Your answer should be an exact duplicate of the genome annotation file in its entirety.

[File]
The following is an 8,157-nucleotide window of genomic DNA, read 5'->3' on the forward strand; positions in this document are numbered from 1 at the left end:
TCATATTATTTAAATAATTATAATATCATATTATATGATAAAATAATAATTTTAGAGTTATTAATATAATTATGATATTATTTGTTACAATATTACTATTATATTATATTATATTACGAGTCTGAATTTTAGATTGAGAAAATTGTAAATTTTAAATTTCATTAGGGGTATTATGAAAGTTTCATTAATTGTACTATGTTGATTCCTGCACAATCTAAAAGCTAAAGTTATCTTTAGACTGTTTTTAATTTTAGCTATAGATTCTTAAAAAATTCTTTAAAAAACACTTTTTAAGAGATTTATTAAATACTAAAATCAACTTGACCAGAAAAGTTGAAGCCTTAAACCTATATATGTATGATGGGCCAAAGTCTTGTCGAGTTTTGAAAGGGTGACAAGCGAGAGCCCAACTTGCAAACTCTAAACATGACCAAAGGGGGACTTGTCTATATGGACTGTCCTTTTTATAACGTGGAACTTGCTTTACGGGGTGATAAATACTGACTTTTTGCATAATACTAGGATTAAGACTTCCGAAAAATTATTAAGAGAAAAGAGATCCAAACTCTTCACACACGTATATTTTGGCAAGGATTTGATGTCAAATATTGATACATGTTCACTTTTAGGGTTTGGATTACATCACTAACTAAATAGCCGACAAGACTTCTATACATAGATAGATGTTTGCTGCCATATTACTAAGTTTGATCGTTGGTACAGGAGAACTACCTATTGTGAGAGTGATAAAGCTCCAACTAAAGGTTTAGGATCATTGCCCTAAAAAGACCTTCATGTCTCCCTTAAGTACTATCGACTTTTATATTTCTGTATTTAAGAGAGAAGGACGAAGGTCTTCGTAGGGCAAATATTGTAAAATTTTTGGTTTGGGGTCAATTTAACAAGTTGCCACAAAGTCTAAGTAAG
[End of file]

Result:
The following is an 8,157-nucleotide window of genomic DNA, read 5'->3' on the forward strand; positions in this document are numbered from 1 at the left end:
TCATATTATTTAAATAATTATAATATCATATTATATGATAAAATAATAATTTTAGAGTTATTAATATAATTATGATATTATTTGTTACAATATTACTATTATATTATATTATATTACGAGTCTGAATTTTAGATTGAGAAAATTGTAAATTTTAAATTTCATTAGGGGTATTATGAAAGTTTCATTAATTGTACTATGTTGATTCCTGCACAATCTAAAAGCTAAAGTTATCTTTAGACTGTTTTTAATTTTAGCTATAGATTCTTAAAAAATTCTTTAAAAAACACTTTTTAAGAGATTTATTAAATACTAAAATCAACTTGACCAGAAAAGTTGAAGCCTTAAACCTATATATGTATGATGGGCCAAAGTCTTGTCGAGTTTTGAAAGGGTGACAAGCGAGAGCCCAACTTGCAAACTCTAAACATGACCAAAGGGGGACTTGTCTATATGGACTGTCCTTTTTATAACGTGGAACTTGCTTTACGGGGTGATAAATACTGACTTTTTGCATAATACTAGGATTAAGACTTCCGAAAAATTATTAAGAGAAAAGAGATCCAAACTCTTCACACACGTATATTTTGGCAAGGATTTGATGTCAAATATTGATACATGTTCACTTTTAGGGTTTGGATTACATCACTAACTAAATAGCCGACAAGACTTCTATACATAGATAGATGTTTGCTGCCATATTACTAAGTTTGATCGTTGGTACAGGAGAACTACCTATTGTGAGAGTGATAAAGCTCCAACTAAAGGTTTAGGATCATTGCCCTAAAAAGACCTTCATGTCTCCCTTAAGTACTATCGACTTTTATATTTCTGTATTTAAGAGAGAAGGACGAAGGTCTTCGTAGGGCAAATATTGTAAAATTTTTGGTTTGGGGTCAATTTAACAAGTTGCCACAAAGTCTAAGTAAG